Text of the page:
• You should be able to live off of the growth of your assets without having to dip into the principal you’ve invested
  • It may seem unfair to your children, but you will burden them far more by requiring them to support you
  • College doesn’t guarantee success (more on this later), but expecting them to take care of you increases their chances of failure

Never use insurance, savings bonds or prepaid tuition to save for your child’s college

Start helping others to build their own lives and make substantial investments of time and money into them

6. Pay off your home (takes ~10 years)

As you slowly develop wealth-accumulating habits, you’ll eventually be able to start overpaying your mortgage

By this point, you should have a good idea on how to significantly transform others’ lives

7. Devote most of your extra income to giving to others (takes the rest of your life)

Giving money provides much more happiness and satisfaction than using it yourself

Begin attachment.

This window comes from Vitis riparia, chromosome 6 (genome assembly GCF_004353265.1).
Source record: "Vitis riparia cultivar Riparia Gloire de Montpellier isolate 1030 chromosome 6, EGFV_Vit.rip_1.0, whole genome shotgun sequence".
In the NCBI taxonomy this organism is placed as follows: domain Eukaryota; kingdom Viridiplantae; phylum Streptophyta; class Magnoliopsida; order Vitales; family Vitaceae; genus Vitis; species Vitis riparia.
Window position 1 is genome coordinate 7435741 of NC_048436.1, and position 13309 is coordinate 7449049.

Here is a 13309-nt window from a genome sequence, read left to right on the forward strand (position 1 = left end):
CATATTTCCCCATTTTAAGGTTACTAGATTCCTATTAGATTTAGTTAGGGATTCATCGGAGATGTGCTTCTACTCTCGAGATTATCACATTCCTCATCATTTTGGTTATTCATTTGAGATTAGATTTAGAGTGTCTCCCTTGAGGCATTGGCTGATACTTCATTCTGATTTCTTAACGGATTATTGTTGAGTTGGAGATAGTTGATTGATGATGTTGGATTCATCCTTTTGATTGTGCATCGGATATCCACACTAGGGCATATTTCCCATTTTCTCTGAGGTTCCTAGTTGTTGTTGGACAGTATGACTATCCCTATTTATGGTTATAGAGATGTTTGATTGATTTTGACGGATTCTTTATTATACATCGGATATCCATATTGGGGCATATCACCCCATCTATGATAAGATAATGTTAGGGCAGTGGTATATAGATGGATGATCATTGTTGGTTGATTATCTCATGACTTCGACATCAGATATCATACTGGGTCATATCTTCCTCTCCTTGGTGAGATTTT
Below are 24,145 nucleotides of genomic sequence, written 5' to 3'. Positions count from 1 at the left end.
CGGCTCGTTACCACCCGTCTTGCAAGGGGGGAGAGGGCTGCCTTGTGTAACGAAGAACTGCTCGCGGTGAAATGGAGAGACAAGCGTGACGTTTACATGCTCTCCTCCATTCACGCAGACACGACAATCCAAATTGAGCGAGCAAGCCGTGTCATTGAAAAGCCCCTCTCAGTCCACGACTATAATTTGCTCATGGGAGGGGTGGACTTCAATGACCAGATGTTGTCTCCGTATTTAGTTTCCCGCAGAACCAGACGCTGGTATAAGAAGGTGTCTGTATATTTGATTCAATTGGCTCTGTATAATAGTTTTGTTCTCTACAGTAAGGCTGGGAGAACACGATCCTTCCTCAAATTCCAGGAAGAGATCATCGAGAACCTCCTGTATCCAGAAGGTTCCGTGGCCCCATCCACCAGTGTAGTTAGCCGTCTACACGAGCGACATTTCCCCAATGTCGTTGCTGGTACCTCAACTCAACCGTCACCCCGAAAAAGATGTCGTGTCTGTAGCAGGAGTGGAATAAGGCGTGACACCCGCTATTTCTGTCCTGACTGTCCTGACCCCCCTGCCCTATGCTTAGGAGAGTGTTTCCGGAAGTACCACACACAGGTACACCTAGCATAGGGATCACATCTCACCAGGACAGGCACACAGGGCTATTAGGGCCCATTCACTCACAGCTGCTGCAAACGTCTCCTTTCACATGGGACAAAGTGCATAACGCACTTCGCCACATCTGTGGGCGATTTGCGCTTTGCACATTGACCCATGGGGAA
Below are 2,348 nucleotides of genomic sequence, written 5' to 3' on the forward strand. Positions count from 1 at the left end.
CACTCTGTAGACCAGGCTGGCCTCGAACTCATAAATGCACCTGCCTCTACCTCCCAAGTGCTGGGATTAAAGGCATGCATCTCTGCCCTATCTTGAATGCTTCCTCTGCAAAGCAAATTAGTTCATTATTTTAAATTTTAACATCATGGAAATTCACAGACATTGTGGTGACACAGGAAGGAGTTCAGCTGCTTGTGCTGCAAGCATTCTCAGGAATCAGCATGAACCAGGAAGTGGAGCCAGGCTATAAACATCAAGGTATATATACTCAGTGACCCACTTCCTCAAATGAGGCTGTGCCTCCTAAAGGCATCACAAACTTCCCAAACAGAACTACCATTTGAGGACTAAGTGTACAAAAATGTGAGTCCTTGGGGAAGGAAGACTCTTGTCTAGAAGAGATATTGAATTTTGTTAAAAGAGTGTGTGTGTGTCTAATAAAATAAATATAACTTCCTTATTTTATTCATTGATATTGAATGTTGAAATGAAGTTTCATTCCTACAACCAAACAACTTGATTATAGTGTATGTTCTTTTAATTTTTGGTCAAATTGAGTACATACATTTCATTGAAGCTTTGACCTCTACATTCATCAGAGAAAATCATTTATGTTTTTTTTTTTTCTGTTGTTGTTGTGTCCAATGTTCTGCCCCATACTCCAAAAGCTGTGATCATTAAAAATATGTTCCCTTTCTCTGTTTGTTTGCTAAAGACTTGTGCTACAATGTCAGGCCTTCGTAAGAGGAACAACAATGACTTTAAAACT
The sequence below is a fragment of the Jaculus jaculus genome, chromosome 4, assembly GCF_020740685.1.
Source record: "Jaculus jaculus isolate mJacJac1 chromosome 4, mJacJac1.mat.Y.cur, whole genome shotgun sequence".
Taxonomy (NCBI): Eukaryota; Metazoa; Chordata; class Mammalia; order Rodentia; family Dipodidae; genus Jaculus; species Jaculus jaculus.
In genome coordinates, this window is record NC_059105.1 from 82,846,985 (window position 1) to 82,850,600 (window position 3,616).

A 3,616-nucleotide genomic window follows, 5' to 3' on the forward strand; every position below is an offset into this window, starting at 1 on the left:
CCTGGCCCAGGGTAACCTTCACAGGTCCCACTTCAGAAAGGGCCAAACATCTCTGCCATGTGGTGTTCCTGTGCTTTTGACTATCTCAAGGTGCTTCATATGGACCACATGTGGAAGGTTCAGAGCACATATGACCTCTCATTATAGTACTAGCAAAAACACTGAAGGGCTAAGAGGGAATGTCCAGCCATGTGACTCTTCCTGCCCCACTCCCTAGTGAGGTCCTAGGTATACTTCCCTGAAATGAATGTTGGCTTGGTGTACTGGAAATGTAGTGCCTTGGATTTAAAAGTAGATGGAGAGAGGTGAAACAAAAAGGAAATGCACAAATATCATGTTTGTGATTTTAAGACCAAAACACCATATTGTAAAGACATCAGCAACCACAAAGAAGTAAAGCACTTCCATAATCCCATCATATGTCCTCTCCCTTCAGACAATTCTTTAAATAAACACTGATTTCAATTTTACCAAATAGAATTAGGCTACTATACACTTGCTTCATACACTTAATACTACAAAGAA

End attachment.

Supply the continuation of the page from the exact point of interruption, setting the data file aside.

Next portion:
You can give to many places where it’ll do the most good

Treating others to quality-time events together

Generous gratuities and tips to service workers

Churches

Homeless shelters

Non-profits

Family and friends who need it

  • It’s very likely that some of your money will take care of your parents near the end of their life

To cause the most good, avoid giving to the wrong places

Some of the large non-profits you’ve seen commercials for

  • Most of that money goes to “administrative expenses” or “consulting fees” and never makes its way to the recipients
  • Do your research, since prior-year tax filings are public access

Expensive charity fund-raising events

Politicians or political movements

Beggars on the street

  • Pathetic-looking people make a living looking miserable, but often make more money than working a job
  • It’s better to give to homeless shelters, soup kitchens and job training non-profit centers instead

Family members who don’t need money or who consistently make terrible life decisions

  • Never, ever loan a relative money
    • Either don’t expect a return or don’t give it
  • Don’t be afraid to lay out the truth to them
    • Your relationship with them can only exist with truth
  • If you do send them money and have reason to distrust, set reasonable guidelines with clear and enforced consequences
  • Never let a family member use guilt to get what they want
Next: Money 204: Making A Little Extra Money